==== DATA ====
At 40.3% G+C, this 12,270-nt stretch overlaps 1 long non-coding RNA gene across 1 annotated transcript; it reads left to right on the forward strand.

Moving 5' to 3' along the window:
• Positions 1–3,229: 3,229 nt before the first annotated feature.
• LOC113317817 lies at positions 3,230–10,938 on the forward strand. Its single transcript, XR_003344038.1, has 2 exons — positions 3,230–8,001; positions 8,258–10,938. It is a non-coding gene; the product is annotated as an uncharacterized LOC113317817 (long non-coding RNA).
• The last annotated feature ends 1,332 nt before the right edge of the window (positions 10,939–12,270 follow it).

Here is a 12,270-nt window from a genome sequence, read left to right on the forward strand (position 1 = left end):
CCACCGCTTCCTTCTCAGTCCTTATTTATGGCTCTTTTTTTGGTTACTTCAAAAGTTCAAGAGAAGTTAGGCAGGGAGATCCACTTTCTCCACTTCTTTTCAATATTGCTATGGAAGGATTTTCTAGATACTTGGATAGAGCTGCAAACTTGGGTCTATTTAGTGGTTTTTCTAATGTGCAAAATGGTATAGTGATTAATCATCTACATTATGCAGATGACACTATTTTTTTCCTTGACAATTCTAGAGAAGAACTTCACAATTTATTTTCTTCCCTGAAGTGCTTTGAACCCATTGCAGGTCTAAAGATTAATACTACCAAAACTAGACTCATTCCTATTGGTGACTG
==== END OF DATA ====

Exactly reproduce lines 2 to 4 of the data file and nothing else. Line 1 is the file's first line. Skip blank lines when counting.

Moving 5' to 3' along the window:
• Positions 1–3,229: 3,229 nt before the first annotated feature.
• LOC113317817 lies at positions 3,230–10,938 on the forward strand. Its single transcript, XR_003344038.1, has 2 exons — positions 3,230–8,001; positions 8,258–10,938. It is a non-coding gene; the product is annotated as an uncharacterized LOC113317817 (long non-coding RNA).